Govinda Dev Temple was a grand seven-story structure, with an altar of marble, silver and gold. Architecturally this temple is one of the finest in North India. A sculptured lotus flower weighing several tons decorates the main hall ceiling. It was built in 1590 by Raja Man Singh from Jaipur, a general in Akbar's army, who was inspired to do it after meeting Rupa Gosvami. It was said to have cost ten million rupees and several thousand men were working for five full years to complete it. Akbar himself had donated the red sandstone for its construction. In 1670, during the rule of a later Mughal king, Aurangzeb, it was plundered and destroyed leaving only three stories of the original temple. During this attack, when few stories remained, all of a sudden the ground began to shake violently and Aurangzeb's men were terrified and ran for their lives, never to return.

Radharamana Temple is the famous temple of Gopala Bhatta Gosvami. Radharamana means "one who gives pleasure to Radha". It is one of the many names of Lord Krishna. The seva puja of Radharamana was established in 1542, after the Deity self-manifested from a salagram-sila on the full moon day of Vaisakha (April/May). This event is celebrated every year by bathing the Deity with 100 liters of milk and other auspicious items. The remnants of this abhiseka (bathing) are like nectar. Gopal Bhatta Gosvami's other shalagram-shilas are worshiped on the altar here. The appearance place of Sri Radharaman Deity is next to the temple. Radharamanji is one of the few original Deities of the Gosvamis still in Vrindavan. The standard of worship is very high.

Radha Damodara Temple is one of the most important temples in Vrindavan. The original Deity was hand carved by Rupa Gosvami and given as a gift to his beloved disciple, Jiva Gosvami, who later built a temple. Formerly this spot was in the middle of Seva-kunja and it was the bhajan place (where he performed his devotional activities) of Rupa Gosvami. Other Deities here are Vrindavan Candra worshiped by Krishna Dasa Kaviraja Gosvami, Radha-Madhava of Jayadeva Gosvami and Radha-Chalacikana of Bhugarbha Gosvami. When the original Deities are moved, the replacement Deity is called a pratibhu-murti and is considered as good as the original Deity. The samadhis of Srila Rupa Gosvami, Srila Jiva Gosvami and Srila Krishna Dasa Kaviraj Gosvami are here. Srila Prabhupada spent here most of his six years (1959 to 1965) before coming to America. He translated the first three cantos of the Srimad-Bhagavatam here.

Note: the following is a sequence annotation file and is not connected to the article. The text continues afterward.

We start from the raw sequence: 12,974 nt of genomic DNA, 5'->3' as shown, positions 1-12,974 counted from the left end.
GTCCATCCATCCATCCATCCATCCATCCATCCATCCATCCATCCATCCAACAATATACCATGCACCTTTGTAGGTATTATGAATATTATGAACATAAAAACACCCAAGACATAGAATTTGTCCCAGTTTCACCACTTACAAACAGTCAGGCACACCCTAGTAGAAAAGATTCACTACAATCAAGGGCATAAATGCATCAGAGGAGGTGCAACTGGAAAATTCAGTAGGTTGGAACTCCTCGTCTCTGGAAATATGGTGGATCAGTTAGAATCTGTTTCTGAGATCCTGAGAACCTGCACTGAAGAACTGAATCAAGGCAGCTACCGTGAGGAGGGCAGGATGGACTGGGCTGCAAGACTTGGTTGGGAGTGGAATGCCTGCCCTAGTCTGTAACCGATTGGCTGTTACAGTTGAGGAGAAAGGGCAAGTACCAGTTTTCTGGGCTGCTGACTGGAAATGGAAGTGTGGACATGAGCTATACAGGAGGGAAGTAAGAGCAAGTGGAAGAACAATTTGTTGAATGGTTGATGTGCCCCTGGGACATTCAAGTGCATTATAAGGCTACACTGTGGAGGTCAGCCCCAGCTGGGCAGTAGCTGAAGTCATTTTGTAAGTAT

Opened in 1975 by the International Society for Krishna Consciousness (ISKCON) in Raman Reti, 3 km from the center of Vrindavan. The principal Deities of this temple are Krishna with His brother Balaram. Next to Them are Radha (Krishna's consort) with Syamasundara and Gaura-Nitai. The samadhi (cenotaph) of ISKCON's founder-acarya, A.C. Bhaktivedanta Swami Prabhupada, in pure white marble is within the complex in front of the temple. His private chambers have been converted into a museum. The temple is built in the Bengal Renaissance style with bright frescoes on Krishna's life. There is also a guesthouse, restaurant, gurukula and gosalla. Hare Krishna devotees from all around the world come here, bringing a truly international flavor to this ancient holy city.

Among the new temples springing up along the Mathura-Vrindavan road is the Gita Mandir which houses the Gita Stambh, a pillar with the entire Bhagavad Gita carved on its surface.

The imposing temple, built by one of the country's leading industrial families, the Birlas, is overshadowed by multistoried edifice known as the Pagal Baba Mandir just down the road.